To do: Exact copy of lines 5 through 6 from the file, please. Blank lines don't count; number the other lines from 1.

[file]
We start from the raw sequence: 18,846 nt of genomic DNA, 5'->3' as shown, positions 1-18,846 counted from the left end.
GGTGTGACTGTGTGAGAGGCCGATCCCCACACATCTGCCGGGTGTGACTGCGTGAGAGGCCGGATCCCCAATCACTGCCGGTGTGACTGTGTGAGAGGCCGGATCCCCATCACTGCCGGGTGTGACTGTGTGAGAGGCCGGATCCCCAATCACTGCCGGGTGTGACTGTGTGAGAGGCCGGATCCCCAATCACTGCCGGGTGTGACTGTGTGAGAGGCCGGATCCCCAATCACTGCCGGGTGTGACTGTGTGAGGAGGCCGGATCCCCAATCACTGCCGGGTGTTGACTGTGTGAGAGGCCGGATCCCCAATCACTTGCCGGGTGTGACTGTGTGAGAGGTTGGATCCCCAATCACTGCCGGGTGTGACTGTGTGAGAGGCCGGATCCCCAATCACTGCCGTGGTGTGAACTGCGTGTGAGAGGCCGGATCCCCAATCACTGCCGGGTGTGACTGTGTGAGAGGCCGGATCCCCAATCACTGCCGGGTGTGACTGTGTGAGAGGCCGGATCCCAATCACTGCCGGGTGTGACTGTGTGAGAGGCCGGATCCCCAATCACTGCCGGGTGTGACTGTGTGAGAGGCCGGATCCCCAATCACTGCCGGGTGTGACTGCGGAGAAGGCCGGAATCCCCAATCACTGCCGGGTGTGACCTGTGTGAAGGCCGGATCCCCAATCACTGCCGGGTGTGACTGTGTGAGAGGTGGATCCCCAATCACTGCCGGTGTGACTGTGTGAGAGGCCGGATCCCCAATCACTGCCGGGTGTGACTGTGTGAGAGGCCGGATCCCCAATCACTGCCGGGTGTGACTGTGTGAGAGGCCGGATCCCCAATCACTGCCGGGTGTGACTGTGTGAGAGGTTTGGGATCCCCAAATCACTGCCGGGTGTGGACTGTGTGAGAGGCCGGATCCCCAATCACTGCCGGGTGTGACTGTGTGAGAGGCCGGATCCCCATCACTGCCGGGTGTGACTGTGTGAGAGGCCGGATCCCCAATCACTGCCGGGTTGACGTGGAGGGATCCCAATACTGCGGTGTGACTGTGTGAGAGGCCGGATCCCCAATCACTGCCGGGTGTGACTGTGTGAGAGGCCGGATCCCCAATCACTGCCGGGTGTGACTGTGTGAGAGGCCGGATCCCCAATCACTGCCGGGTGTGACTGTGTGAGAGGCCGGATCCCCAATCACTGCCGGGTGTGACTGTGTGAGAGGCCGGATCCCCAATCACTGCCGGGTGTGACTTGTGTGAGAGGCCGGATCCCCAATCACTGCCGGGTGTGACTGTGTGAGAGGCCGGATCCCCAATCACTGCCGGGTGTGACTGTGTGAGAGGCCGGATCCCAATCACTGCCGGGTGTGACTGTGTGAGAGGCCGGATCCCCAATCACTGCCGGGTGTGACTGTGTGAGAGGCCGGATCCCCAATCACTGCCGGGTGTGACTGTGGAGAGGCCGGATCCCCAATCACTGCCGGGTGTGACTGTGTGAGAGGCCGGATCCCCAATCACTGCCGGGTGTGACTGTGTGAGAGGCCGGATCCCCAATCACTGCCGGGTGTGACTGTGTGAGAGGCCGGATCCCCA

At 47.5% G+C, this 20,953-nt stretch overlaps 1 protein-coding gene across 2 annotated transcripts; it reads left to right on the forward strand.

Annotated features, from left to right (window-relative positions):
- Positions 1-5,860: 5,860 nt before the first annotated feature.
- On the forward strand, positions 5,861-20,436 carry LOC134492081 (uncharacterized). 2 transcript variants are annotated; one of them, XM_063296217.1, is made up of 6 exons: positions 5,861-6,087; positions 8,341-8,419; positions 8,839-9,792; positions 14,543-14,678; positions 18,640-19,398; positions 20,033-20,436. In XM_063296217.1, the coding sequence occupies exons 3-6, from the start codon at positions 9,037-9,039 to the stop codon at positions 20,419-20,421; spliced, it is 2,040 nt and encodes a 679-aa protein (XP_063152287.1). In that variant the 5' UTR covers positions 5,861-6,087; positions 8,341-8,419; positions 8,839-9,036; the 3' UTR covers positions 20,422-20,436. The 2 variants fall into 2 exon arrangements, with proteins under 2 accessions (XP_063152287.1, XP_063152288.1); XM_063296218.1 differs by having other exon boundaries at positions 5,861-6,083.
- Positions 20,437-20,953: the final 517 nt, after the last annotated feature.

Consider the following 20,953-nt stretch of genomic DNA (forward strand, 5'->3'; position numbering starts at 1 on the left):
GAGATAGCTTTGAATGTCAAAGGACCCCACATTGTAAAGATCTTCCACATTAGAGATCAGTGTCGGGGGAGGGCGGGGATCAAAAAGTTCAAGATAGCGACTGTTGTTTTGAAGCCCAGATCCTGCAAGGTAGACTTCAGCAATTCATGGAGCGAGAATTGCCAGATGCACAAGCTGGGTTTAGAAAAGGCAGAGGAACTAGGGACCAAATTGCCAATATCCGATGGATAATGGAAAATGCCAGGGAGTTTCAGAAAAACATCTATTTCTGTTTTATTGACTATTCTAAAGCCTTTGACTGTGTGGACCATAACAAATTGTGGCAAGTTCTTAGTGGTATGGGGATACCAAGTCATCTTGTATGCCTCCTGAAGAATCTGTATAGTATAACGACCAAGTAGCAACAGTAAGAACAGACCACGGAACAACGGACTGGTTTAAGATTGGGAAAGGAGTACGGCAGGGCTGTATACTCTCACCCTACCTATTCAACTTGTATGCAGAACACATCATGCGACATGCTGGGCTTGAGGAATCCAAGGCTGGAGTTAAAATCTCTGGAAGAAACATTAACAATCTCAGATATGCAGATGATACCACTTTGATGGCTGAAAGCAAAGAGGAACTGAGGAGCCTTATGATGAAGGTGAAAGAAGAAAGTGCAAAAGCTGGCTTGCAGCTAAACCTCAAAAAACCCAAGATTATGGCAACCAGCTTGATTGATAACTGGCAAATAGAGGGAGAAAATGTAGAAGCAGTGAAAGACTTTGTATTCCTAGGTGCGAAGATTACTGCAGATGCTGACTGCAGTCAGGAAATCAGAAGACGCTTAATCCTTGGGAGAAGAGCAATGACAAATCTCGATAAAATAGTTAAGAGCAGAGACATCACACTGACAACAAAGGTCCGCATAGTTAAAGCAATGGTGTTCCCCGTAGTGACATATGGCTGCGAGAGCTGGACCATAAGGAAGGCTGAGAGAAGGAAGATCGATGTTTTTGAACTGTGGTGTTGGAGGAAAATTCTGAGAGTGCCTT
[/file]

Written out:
- Positions 1-5,860: 5,860 nt before the first annotated feature.
- On the forward strand, positions 5,861-20,436 carry LOC134492081 (uncharacterized). 2 transcript variants are annotated; one of them, XM_063296217.1, is made up of 6 exons: positions 5,861-6,087; positions 8,341-8,419; positions 8,839-9,792; positions 14,543-14,678; positions 18,640-19,398; positions 20,033-20,436. In XM_063296217.1, the coding sequence occupies exons 3-6, from the start codon at positions 9,037-9,039 to the stop codon at positions 20,419-20,421; spliced, it is 2,040 nt and encodes a 679-aa protein (XP_063152287.1). In that variant the 5' UTR covers positions 5,861-6,087; positions 8,341-8,419; positions 8,839-9,036; the 3' UTR covers positions 20,422-20,436. The 2 variants fall into 2 exon arrangements, with proteins under 2 accessions (XP_063152287.1, XP_063152288.1); XM_063296218.1 differs by having other exon boundaries at positions 5,861-6,083.